News blog: The risks and rewards of a public profile

Does your academic CV stand up to scrutiny? Chris Parr blogs about the case of Connie St Louis

June 30, 2015

When did you last take a close look at your CV? Is it online for others to peruse? And if so, is it up to date?

For academics, a strong profile can be of huge importance when demonstrating the impact of one’s work, or trying to land a speaking slot at a prestigious conference. However, tread carefully.

Just as researchers should regularly “garden” their online identities to ensure that they are not being incorrectly credited with work in a way that could damage their scholarly reputation, so they should also keep any online résumés neat and tidy. In an age of online scrutiny, any missteps or inaccuracies can result in uncomfortable questions.

Questions such as those asked in a Daily Mail article about Connie St Louis, the senior lecturer in journalism and director of City University London’s Science Journalism MA, who originally reported Nobel laureate Sir Tim Hunt’s now infamous “trouble with girls” remarks.

In the aftermath of the reports, attention was focused on the eminent scholar. He announced his resignation from an honorary professorship at University College London, the Royal Society, and the European Research Council, and scientists took to social media to poke fun at his remarks.

In the last fortnight, however, a growing number of higher profile figures have spoken out in defence of Sir Tim (rightly or wrongly), and some of the scrutiny online has shifted to Ms St Louis. The Mail piece raises a number of allegations about the City lecturer’s online profile.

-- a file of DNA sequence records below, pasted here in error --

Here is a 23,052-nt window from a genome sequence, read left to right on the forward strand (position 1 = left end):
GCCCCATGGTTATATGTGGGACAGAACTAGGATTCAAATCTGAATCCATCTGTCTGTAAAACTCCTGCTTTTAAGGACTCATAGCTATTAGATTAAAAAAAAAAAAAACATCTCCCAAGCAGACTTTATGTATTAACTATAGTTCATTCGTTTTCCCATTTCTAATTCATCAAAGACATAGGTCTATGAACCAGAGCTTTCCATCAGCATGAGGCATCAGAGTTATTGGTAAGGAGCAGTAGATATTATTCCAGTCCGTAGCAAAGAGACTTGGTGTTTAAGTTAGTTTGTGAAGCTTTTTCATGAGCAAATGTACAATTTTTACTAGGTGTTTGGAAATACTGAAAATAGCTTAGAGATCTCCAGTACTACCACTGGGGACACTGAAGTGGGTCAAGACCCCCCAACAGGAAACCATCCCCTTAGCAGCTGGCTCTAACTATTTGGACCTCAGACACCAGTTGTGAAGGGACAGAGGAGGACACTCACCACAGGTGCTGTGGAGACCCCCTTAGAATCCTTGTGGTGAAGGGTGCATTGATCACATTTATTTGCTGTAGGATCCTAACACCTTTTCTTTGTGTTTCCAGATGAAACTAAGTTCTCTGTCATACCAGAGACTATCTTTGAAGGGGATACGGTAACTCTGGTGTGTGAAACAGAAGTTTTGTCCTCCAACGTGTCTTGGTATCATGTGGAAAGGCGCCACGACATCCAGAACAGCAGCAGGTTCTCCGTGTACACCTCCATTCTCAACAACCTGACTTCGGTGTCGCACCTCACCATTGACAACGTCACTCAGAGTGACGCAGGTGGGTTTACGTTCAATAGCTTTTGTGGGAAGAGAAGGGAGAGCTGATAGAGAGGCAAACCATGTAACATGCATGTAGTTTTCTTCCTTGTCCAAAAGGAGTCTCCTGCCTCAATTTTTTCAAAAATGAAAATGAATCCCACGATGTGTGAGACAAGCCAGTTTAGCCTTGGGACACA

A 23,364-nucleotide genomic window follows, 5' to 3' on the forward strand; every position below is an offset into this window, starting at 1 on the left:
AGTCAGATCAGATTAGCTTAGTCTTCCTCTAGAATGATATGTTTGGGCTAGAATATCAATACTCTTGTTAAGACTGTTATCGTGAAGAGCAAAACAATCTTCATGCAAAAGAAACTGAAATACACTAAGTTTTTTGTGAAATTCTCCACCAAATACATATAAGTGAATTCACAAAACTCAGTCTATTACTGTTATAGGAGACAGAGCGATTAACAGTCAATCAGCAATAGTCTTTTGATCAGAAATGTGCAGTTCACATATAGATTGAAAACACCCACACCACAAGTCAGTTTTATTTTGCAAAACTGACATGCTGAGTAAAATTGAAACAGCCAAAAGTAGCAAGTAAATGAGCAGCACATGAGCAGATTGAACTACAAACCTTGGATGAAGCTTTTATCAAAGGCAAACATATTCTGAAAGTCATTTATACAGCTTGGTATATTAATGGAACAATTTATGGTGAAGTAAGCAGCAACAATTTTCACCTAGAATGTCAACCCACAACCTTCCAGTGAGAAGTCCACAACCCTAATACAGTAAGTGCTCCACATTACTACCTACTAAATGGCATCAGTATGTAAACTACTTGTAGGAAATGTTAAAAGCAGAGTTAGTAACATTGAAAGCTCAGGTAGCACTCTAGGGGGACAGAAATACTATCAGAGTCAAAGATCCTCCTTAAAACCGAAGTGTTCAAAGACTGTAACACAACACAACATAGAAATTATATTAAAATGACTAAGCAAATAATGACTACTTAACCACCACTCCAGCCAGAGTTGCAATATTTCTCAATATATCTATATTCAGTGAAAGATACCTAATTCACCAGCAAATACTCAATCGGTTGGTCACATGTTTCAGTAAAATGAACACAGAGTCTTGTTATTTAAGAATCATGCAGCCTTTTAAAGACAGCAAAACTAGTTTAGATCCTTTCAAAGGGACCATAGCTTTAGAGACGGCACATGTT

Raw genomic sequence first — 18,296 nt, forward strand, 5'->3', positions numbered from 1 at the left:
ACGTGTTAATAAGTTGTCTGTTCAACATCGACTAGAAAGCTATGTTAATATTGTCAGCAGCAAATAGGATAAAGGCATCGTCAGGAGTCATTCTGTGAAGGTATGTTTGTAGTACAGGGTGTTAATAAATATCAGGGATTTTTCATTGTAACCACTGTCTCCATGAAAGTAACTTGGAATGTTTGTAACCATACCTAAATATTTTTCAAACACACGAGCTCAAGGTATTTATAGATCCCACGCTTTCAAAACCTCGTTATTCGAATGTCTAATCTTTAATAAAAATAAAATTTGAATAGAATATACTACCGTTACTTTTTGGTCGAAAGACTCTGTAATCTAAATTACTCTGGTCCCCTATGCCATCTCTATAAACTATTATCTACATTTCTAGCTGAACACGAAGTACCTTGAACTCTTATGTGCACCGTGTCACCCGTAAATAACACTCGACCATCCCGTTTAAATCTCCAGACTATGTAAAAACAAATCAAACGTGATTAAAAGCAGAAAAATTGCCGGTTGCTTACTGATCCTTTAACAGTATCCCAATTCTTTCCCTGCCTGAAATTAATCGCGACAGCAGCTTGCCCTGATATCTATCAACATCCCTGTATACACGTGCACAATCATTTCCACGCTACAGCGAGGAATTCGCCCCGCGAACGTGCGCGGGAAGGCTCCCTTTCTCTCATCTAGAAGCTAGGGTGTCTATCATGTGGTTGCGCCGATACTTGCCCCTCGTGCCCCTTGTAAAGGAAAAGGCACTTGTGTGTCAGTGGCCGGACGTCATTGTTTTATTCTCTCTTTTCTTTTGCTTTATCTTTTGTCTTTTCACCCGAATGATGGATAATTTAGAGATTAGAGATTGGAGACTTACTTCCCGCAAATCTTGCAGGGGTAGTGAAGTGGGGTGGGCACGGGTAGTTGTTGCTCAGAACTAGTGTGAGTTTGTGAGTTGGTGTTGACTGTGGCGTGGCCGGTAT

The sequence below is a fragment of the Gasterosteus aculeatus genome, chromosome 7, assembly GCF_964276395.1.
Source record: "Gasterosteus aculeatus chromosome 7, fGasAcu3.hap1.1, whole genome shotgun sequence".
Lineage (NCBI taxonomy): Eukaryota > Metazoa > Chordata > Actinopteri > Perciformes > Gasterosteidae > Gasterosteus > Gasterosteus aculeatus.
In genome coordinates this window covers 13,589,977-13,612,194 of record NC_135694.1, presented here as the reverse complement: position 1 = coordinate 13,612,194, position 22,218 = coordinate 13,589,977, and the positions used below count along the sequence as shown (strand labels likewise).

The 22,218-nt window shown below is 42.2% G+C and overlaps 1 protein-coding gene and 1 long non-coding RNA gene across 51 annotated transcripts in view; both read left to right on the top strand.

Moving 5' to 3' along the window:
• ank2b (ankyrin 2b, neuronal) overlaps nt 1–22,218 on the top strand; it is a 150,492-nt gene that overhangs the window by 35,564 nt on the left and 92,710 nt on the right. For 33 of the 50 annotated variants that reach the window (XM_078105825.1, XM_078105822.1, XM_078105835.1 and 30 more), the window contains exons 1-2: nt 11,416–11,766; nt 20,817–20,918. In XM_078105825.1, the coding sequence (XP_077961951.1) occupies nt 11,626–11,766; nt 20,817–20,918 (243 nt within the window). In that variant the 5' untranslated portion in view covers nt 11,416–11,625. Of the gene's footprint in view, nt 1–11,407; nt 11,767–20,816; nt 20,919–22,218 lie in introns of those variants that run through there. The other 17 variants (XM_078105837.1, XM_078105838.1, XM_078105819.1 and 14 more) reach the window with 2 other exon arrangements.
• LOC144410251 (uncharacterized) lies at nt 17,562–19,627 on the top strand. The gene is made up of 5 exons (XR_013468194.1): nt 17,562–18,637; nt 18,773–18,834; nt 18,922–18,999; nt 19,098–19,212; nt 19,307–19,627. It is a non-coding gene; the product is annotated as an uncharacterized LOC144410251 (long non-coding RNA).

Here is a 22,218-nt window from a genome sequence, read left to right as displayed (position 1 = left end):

Some are matters of interpretation. For example, Ms St Louis had claimed to have written a range of articles for national newspapers in a way that might suggest a more prolific output than seems to be the case.

Others are more puzzling: for example, Ms St Louis claimed, according to the Mail, to be a “member of the Royal Institution” – a seemingly prestigious position, until a spokesman for the RI told the newspaper that “anyone can be a member. It’s simply a service you pay for which entitles you to free tickets to visit us and gives you a discount in our café”.

In statements made today, both Ms St Louis and City University have clarified their position, with the university standing by the academic, and Ms St Louis accusing the Mail of “misleading” reporting.

"We have spoken to Connie and are satisfied that her academic qualifications are correct. We will be working with her to update her profile page to include more recent publications and professional activities,” a spokesman for the university said.

Ms St Louis said the Mail article amounted to an attempt to “discredit “ her.  “A number of newspapers and broadcasters around the world, including the Daily Mail, reported the [original] story and quoted me.

“I consider that by reporting controversial comments by Sir Tim I was simply fulfilling my role as a science journalist,” she added.

The board of the Association of British Science Writers has also given its “full support” to Ms St Louis, saying “journalists need to be free to carry out their jobs without fear of personal attack”.

Whatever your view on the details of this case, it serves as a reminder for any scholar with a public profile about the level of scrutiny anyone could face in an age when so much detail is available online.

Is your LinkedIn profile up to date? Do you keep tabs on your Research Gate and profiles? If not, then this case suggests that it might be a good idea for you to start doing so.

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